Budget 2021: Feds Spend $101 Billion

COVID-19 benefits to continue, $10/day childcare, up to $40,000 to make your home more efficient, and $2.5 billion for affordable housing, among other announcements

Ruth Saldanha 19 April, 2021 | 4:57PM
Facebook Twitter LinkedIn

Canada Flag


Canadian Finance Minister and Deputy Prime Minister Chrystia Freeland tabled the Liberal Government’s first full fiscal plan of the COVID-19 era. Freeland earmarked $101.4 billion to be spent over three years, on things from childcare to business supports to worker benefits.

The budget shows a deficit of $354.2 billion for the fiscal year that just ended, with another $154.7 billion in deficit spending for 2021-22. That deficit spending will push the country’s federal debt-to-GDP ratio to 51% this fiscal year.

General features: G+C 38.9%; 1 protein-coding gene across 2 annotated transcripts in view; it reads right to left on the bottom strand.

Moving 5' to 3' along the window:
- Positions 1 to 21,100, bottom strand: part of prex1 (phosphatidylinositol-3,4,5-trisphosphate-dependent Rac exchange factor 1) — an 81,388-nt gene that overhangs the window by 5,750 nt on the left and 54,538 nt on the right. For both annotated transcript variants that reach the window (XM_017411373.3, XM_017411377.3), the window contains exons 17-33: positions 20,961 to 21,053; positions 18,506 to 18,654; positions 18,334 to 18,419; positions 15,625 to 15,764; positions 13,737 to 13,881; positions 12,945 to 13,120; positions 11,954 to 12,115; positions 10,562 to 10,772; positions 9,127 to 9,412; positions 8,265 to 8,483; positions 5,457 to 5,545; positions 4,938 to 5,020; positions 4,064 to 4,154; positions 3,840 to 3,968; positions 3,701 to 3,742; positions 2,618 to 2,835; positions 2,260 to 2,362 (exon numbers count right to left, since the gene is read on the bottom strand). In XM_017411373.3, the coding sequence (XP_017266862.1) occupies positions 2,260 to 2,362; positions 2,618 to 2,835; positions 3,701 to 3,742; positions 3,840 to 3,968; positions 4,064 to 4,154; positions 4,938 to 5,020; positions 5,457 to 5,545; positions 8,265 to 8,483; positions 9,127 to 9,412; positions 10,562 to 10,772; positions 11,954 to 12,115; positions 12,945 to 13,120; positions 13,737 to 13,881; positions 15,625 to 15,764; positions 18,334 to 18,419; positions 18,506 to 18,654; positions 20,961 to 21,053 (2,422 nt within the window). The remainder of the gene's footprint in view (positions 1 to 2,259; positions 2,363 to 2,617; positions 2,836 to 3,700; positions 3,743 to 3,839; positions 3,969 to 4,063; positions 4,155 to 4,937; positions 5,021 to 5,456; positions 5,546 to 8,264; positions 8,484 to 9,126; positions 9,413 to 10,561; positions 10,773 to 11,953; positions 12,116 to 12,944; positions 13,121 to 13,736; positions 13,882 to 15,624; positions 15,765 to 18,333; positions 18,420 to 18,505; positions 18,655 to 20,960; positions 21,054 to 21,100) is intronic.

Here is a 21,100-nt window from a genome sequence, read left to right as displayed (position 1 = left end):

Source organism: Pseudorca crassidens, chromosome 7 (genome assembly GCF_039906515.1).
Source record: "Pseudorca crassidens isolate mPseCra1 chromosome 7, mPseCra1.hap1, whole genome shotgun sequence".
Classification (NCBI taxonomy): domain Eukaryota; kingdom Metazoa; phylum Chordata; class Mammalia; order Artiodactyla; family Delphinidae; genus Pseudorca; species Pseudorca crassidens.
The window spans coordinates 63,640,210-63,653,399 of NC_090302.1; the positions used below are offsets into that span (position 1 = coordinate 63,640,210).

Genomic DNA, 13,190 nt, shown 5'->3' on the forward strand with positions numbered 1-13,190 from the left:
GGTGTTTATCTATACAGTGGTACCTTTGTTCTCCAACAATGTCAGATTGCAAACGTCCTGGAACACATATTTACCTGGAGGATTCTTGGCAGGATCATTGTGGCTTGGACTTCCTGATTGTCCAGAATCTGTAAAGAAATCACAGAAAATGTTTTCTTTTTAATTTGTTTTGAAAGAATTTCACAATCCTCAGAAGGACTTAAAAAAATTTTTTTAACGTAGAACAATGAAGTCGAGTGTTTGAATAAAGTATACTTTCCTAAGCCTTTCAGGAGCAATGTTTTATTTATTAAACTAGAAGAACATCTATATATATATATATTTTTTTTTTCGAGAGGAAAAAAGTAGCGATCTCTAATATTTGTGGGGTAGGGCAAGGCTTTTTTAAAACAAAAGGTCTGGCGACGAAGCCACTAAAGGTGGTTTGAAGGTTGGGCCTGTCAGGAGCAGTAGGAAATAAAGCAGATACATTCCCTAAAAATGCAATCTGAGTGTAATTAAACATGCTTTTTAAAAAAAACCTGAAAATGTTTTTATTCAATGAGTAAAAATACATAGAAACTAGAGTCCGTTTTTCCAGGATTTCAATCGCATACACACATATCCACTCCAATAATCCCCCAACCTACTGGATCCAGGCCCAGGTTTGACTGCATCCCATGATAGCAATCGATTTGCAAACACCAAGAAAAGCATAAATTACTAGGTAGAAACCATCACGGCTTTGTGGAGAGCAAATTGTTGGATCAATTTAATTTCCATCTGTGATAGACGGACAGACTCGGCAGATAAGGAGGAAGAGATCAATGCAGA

Here are some key highlights:

COVID-19 Benefits Continue

The Canada Emergency Wage Subsidy, Canada Emergency Rent Subsidy and Lockdown Support, and the Canada Emergency Business Account will be extended.

Also, in a move to reduce misuse, any publicly listed corporation that increased executive pay while receiving taxpayer support may have their wage subsidy funds clawed back, the document said.

$10/day Childcare

The budget also outlined a focus on supporting the economy through families: “Here is our goal: That, in the next 5 years, Canadian parents across the country have access to high quality early learning and childcare, for an average of $10 a day,” the document said.

The program is expected to cost $30 billion over the next five years, and $8.3 billion ongoing thereafter, in order to drive down the cost of childcare to $10 per day by 2025-26. Ottawa is aiming to cut current child-care costs in half by the end of 2022 through the program, which shares many aspects with Quebec’s long-running subsidized child-care program, which has helped boost the participation rate among core-aged women substantially higher than the national average.